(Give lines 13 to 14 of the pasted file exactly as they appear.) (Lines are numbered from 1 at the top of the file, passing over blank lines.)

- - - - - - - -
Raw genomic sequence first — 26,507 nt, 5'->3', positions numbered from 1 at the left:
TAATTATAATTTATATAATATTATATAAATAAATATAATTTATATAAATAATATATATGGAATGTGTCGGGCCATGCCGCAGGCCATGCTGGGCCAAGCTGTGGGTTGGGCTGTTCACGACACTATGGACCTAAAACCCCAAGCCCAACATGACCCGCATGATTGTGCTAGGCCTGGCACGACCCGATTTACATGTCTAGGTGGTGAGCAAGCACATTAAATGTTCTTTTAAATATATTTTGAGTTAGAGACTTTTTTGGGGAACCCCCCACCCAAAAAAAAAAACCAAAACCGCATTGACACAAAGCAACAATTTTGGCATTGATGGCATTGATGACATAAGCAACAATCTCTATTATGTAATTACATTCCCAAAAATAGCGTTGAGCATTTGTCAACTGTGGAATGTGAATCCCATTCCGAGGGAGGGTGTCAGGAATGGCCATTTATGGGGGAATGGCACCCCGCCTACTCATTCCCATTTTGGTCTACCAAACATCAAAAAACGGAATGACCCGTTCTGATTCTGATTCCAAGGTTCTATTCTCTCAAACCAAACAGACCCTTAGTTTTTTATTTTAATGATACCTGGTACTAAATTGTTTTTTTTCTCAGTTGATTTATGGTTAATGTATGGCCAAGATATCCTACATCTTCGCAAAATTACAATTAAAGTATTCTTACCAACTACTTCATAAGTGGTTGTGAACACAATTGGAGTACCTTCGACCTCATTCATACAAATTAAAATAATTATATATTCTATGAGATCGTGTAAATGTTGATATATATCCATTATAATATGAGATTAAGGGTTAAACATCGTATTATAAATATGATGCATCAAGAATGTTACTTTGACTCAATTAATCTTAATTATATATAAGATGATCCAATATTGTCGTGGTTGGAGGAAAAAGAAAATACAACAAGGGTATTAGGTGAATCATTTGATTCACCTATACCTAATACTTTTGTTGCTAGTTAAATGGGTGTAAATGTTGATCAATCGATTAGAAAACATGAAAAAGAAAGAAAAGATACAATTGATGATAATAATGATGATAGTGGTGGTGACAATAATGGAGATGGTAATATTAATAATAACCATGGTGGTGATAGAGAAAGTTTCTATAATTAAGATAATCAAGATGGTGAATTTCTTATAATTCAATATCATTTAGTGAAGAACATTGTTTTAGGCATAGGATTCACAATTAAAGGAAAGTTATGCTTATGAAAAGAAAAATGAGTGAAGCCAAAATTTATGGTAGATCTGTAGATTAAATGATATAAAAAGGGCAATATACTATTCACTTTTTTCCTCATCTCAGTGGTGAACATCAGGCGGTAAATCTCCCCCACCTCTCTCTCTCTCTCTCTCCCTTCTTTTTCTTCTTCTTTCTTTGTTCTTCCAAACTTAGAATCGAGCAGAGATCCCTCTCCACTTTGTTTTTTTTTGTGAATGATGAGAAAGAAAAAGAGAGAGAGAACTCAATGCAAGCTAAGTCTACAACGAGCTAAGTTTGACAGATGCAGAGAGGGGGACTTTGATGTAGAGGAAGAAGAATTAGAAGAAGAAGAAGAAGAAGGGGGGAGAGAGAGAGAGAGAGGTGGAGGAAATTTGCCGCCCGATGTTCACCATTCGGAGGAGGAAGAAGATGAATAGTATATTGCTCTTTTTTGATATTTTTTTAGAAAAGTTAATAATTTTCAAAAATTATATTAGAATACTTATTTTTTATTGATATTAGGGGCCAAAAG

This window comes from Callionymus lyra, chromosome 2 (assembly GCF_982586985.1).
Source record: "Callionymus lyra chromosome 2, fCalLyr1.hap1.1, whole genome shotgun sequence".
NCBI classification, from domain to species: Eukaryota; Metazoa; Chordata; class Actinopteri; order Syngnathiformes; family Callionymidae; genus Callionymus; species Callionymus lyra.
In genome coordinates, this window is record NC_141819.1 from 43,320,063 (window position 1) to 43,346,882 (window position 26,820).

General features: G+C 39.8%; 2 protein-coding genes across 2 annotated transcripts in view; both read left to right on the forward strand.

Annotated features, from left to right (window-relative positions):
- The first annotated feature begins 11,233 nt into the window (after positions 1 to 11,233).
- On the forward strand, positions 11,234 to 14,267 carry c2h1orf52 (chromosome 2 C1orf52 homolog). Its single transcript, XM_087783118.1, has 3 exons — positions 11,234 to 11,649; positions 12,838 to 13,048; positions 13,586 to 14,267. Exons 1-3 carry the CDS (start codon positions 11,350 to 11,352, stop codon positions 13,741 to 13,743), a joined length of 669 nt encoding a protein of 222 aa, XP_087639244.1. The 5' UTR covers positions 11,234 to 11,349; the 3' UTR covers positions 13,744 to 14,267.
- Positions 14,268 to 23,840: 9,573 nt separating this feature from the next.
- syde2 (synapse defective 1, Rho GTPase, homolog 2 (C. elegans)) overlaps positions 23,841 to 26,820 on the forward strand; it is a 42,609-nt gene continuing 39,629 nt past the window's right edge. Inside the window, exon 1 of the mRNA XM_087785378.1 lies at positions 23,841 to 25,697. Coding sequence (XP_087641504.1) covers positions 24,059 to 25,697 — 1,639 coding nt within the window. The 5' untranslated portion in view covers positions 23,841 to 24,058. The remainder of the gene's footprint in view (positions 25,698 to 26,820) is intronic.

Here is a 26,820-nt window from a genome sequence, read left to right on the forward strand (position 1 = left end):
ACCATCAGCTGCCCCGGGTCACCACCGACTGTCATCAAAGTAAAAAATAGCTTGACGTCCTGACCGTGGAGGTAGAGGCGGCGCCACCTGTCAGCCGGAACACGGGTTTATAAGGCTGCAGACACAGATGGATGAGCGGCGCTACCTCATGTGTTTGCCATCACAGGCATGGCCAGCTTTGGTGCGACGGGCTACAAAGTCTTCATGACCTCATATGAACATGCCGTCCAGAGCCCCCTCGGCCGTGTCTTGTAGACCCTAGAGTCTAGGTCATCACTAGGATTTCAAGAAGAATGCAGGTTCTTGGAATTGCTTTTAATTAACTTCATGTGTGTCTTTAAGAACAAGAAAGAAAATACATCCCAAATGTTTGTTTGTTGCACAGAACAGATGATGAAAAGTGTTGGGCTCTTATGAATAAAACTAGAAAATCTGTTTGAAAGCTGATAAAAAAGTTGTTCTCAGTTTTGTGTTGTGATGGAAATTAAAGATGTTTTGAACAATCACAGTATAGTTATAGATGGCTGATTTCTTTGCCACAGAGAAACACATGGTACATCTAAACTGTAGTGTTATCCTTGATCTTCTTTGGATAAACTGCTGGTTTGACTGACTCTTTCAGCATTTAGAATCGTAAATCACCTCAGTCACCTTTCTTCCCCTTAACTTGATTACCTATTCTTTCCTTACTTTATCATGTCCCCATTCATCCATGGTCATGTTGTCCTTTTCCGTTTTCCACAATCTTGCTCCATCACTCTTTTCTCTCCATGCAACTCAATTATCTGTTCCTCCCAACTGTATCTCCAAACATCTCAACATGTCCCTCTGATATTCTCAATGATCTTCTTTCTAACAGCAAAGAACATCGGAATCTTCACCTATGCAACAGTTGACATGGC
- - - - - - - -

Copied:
Here is a 26,820-nt window from a genome sequence, read left to right on the forward strand (position 1 = left end):
ACCATCAGCTGCCCCGGGTCACCACCGACTGTCATCAAAGTAAAAAATAGCTTGACGTCCTGACCGTGGAGGTAGAGGCGGCGCCACCTGTCAGCCGGAACACGGGTTTATAAGGCTGCAGACACAGATGGATGAGCGGCGCTACCTCATGTGTTTGCCATCACAGGCATGGCCAGCTTTGGTGCGACGGGCTACAAAGTCTTCATGACCTCATATGAACATGCCGTCCAGAGCCCCCTCGGCCGTGTCTTGTAGACCCTAGAGTCTAGGTCATCACTAGGATTTCAAGAAGAATGCAGGTTCTTGGAATTGCTTTTAATTAACTTCATGTGTGTCTTTAAGAACAAGAAAGAAAATACATCCCAAATGTTTGTTTGTTGCACAGAACAGATGATGAAAAGTGTTGGGCTCTTATGAATAAAACTAGAAAATCTGTTTGAAAGCTGATAAAAAAGTTGTTCTCAGTTTTGTGTTGTGATGGAAATTAAAGATGTTTTGAACAATCACAGTATAGTTATAGATGGCTGATTTCTTTGCCACAGAGAAACACATGGTACATCTAAACTGTAGTGTTATCCTTGATCTTCTTTGGATAAACTGCTGGTTTGACTGACTCTTTCAGCATTTAGAATCGTAAATCACCTCAGTCACCTTTCTTCCCCTTAACTTGATTACCTATTCTTTCCTTACTTTATCATGTCCCCATTCATCCATGGTCATGTTGTCCTTTTCCGTTTTCCACAATCTTGCTCCATCACTCTTTTCTCTCCATGCAACTCAATTATCTGTTCCTCCCAACTGTATCTCCAAACATCTCAACATGTCCCTCTGATATTCTCAATGATCTTCTTTCTAACAGCAAAGAACATCGGAATCTTCACCTATGCAACAGTTGACATGGC